Coined in 2010, ASMR (autonomous sensory meridian response) is a relaxing, often sedative sensation that begins on the scalp and moves down the body. Also known as “brain massage,” it’s triggered by placid sights and sounds such as whispers, accents, and crackles.
What is ASMR? It is an acronym for “Autonomous Sensory Meridian Response” (which is not officially classified as a condition by the sciences) that is first bandied about on the internet around the close of the first decade of the 2000s.
For the most part, the words making up the name are self-explanatory, but you might be wondering about meridian. Meridian generally refers to a high point in excitement, but technically it refers to any of the pathways along which the body’s vital energy flows according to the theory behind acupuncture.
Autonomous also has specialized meaning: it can refer to involuntary physiological responses or to the autonomic nervous system, which autonomously regulates bodily functions, including sexual arousal.
ASMR, however, is a nonsexual response.
According to the modest ones who answered questionnaires on the topic, it is simply a tingling feeling that starts at the top of the head and trickles downward—and is characteristically triggered by a person softly whispering into a camera and making random hand movements along objects.
ASMR stands for autonomous sensory meridian response. Autonomous means that the feeling is in your body, sensory means that your senses perceive the feeling, meridian refers to the energy of the feeling in your body, and response indicates that the feeling is a response to stimuli.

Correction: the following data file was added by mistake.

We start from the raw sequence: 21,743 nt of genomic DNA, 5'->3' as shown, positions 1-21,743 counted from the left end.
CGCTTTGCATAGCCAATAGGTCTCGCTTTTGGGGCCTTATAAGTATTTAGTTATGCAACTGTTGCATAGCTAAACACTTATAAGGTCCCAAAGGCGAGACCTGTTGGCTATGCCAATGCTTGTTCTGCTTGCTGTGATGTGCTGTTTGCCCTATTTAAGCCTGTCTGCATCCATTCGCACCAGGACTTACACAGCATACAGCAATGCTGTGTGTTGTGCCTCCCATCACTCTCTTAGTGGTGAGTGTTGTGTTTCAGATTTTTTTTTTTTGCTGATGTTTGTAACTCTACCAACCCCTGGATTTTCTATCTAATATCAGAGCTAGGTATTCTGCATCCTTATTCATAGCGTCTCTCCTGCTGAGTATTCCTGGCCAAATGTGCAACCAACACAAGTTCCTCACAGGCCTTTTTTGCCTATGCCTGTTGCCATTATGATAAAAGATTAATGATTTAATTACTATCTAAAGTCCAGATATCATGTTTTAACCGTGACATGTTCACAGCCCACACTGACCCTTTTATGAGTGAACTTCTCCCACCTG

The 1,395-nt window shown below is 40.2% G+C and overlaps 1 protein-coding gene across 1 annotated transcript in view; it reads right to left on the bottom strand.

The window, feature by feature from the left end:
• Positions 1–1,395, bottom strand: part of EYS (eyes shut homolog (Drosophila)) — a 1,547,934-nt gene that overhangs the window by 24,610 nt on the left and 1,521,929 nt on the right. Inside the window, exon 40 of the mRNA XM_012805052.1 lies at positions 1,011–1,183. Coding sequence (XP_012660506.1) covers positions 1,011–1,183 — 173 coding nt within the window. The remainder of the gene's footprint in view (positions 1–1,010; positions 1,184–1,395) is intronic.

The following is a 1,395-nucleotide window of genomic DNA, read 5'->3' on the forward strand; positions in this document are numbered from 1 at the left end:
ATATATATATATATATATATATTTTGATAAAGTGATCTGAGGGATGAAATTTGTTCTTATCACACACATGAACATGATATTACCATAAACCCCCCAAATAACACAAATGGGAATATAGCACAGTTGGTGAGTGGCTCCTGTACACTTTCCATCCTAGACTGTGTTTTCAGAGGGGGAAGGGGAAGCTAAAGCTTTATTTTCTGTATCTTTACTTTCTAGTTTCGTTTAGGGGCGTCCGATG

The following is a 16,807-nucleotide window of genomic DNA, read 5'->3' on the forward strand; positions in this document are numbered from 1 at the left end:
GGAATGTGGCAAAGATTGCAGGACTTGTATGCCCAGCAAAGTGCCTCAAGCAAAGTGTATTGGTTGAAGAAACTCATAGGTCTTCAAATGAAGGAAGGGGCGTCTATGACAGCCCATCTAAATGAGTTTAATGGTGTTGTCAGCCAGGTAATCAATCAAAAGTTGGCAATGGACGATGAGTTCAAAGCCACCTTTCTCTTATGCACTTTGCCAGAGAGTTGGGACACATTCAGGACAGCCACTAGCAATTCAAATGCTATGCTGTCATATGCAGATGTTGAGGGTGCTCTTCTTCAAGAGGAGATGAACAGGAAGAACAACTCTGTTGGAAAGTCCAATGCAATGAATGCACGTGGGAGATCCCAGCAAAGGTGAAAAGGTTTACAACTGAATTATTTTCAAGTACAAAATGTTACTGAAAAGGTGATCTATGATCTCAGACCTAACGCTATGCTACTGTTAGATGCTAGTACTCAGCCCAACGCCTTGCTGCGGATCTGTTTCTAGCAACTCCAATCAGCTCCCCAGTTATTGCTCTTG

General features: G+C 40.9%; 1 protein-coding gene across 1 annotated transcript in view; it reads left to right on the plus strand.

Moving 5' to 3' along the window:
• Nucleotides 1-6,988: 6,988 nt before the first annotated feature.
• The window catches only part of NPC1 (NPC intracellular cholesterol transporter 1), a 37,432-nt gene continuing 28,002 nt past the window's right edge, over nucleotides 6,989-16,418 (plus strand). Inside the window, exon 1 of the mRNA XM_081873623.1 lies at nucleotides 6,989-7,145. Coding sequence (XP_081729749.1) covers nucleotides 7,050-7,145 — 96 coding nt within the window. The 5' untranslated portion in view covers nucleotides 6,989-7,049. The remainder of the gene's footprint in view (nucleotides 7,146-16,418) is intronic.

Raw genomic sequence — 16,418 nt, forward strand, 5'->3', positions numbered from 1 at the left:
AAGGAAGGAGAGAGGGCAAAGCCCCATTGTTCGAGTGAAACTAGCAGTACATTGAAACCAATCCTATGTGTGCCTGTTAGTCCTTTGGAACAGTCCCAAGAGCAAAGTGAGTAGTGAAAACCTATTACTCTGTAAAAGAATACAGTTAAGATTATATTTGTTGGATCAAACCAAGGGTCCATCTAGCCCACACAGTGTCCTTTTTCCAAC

What are the benefits of asmr?
“I’ve received emails throughout my five years of content creation from people with many different backgrounds. Soldiers with PTSD. New mums who have just given birth and are in state of constant stress. People with anxiety disorders or depression who can’t sleep. All telling me ASMR helps them. I really think it could be used hand-in-hand with therapy. It’s not going to cure anyone, but it might make their life slightly better.”
“For example, people report ASMR helping them sleep. Is this because it puts you in a state of relaxation, which means sleep onset is easier? Does it prevent pre-sleep cognitions, which are the things that stop you from getting to sleep in the first place? And does it do anything to actually improve the quality of your sleep? These are all questions that we don’t really know the answer to.”
As a scientist, Poerio is slightly more sceptical, but no less determined to find out. “We know about the immediate physiological benefits of experiencing ASMR, which are comparable to things like mindfulness and music-based stress reduction. What we don’t have is any data looking at the long-term effect of repeated exposure. There’s so much anecdotal evidence it has helped, but actually – does it help? And if so, how?